Glendale Motorcycle Accident Attorneys
Every year, thousands of motorcyclists are injured or killed on California roads. Often, automobile drivers claim that they did not see a motorcycle before colliding with it, but this is no excuse for careless or reckless driving behaviors. If you were injured in a motorcycle accident and you believe another driver or party was at fault, you may be able to recover financial compensation for your medical bills, lost wages, pain and suffering, and other damages.
The Glendale motorcycle accident attorneys at Aghabegian & Associates, PC are committed to protecting your rights, including your right to justice and a fair recovery. With over 40 years of combined experience, we have successfully secured $125 million on behalf of our clients; our team is ready to fight for you.
Contact us online or by phone at (818) 507-4311 today for a free, confidential consultation.
The average weight of a motorcycle is an estimated 400-lbs. In contrast, the everyday passenger vehicle weighs roughly 2,800-lbs, meaning a collision between these two vehicles will surely end in disaster for a motorcyclist. That is why riders often go through rigorous training and have to wear additional protective gear to avoid painful injuries, but there is only so much they can do to protect against negligent drivers. With enough speed and force, a passenger car can cause catastrophic damage to a motorcyclist, including:
- Traumatic brain injuries: Wearing a helmet can significantly decrease the risk of brain damage, but there is still the possibility of suffering a concussion, brain bleed, or other forms of trauma after being hit by a car.
- Spinal cord injuries: When a motorcyclist crashes against the pavement, their spine will likely absorb most of the impact. This can lead to tears and bruises on the muscles of the neck and back, but also damage to the spinal column. You may suffer from chronic pain, limited mobility, and even paralysis if the nerves are heavily damaged.
- Biker’s arm: Just as the spine bears the brunt of the damage when colliding with the ground, the shoulders and arms can also suffer extensive damage. This can lead to a condition called biker’s arm, which refers to the nerve damage in the shoulder, upper arm, forearm, and hand. This can start out as numbness or limited mobility but can also include full-blown paralysis if not treated immediately.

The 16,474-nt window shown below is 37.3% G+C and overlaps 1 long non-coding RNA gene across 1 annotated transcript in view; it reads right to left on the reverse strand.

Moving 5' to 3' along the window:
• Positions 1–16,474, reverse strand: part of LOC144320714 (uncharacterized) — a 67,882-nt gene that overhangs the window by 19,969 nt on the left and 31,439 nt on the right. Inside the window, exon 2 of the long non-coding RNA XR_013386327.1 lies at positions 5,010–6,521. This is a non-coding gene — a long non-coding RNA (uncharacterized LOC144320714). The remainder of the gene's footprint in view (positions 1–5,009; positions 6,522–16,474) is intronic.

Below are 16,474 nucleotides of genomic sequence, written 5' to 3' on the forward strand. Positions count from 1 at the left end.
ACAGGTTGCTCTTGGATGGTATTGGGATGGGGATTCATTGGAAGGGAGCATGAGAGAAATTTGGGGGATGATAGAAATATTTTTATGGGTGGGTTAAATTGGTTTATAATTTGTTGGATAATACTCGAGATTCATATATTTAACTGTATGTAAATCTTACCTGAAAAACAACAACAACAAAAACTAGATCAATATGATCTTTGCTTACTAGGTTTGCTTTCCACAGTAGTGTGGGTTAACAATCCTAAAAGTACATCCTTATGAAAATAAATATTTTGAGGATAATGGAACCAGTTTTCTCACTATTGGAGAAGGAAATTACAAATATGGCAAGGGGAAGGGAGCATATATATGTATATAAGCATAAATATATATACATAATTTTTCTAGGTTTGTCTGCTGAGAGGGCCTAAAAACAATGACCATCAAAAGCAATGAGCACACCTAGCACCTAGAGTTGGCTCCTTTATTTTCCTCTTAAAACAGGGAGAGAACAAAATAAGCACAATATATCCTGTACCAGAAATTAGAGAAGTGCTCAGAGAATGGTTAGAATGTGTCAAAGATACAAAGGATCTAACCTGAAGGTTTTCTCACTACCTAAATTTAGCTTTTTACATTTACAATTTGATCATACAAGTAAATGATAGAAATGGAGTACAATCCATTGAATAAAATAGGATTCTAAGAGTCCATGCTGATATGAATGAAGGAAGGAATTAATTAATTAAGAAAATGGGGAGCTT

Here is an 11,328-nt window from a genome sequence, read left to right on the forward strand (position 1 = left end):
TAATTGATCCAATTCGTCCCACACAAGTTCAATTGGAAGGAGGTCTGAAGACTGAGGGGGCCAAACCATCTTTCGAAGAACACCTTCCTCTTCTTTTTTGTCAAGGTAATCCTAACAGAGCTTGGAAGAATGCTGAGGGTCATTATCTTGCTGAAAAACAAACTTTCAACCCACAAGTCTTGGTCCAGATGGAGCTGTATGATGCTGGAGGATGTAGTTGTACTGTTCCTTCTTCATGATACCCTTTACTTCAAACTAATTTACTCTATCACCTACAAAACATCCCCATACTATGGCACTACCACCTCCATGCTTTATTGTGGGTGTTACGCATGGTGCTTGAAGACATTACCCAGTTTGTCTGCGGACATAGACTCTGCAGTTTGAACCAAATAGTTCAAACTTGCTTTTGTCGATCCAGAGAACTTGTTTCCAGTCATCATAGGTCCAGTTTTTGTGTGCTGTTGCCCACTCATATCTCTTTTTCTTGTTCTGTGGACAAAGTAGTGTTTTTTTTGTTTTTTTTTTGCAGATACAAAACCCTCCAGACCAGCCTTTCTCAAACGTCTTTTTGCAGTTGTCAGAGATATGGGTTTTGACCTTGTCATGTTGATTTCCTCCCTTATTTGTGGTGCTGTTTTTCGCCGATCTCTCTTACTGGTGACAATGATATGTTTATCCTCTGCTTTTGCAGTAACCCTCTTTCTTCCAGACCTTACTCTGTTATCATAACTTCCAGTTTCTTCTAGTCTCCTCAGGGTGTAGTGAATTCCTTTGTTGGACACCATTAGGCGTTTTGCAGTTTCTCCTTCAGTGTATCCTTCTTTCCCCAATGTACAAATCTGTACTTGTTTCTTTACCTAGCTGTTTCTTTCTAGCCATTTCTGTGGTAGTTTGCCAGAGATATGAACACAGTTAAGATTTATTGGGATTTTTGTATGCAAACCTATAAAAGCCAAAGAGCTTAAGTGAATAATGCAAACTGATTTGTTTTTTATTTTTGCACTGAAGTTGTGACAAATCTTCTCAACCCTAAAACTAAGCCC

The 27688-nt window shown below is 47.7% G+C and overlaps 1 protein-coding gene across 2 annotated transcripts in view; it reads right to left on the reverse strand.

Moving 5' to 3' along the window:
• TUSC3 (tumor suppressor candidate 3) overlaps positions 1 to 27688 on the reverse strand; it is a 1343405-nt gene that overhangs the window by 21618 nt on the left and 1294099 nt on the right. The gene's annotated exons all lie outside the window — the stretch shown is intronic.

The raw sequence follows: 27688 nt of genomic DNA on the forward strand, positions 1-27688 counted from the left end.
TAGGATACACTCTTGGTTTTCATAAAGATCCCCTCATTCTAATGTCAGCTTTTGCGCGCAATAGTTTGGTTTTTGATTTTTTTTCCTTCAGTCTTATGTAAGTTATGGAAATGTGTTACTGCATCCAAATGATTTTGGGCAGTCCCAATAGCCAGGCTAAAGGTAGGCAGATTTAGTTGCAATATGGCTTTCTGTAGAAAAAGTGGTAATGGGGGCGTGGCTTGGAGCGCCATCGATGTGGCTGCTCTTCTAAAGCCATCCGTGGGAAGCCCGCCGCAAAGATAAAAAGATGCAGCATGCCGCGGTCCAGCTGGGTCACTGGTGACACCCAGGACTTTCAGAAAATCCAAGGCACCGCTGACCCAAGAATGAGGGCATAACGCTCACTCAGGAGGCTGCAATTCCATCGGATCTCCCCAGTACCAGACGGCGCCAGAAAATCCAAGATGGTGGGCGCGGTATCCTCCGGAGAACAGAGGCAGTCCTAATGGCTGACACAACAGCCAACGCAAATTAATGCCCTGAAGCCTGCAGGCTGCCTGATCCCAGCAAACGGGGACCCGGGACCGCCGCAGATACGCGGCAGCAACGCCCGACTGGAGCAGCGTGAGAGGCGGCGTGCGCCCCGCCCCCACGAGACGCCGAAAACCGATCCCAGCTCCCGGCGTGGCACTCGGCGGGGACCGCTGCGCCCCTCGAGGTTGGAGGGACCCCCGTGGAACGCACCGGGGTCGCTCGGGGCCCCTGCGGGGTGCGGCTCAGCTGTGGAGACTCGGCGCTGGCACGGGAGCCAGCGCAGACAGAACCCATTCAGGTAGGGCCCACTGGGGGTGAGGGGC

- Lower-extremity injuries: Having the weight of a 400-lb motorcycle collapse atop your legs can lead to extensive trauma, ranging from broken bones to soft tissue damage to the tendons and muscle.
- Road rash: While road rash sounds like an injury exclusive to your childhood, it can be extremely dangerous for motorcyclists. In a motorcycle accident, road rash means that the motorcyclist suffered extensive lacerations across their exposed skin, which can include damage to their muscles and nerves as they are pushed or dragged across pavement. These traumatic injuries may require surgery to repair the underlying damage and skin grafts to fully heal. Untreated road rash injuries can also lead to deadly infections.
- Deglovings: Like road rash, degloving primarily affects the victim’s skin as they collide against the pavement. The skin has the risk of being pulled away from the underlying muscle, similar to how a glove is pulled off. This traumatic experience requires immediate surgery as there is a risk of nerve damage.
These injuries can be extremely costly to recover from, requiring multiple medical appointments, time off work, stress and anxiety, and emotional trauma. Bearing the brunt of those costs alone is nearly impossible for any everyday worker in California, which is why it is important to discuss whether or not you are eligible for a personal injury claim. Most motorcyclists avoid taking legal action because they assume motorcycle bias will only place the blame on them, but there are plenty of instances where a motorcycle accident was not their fault.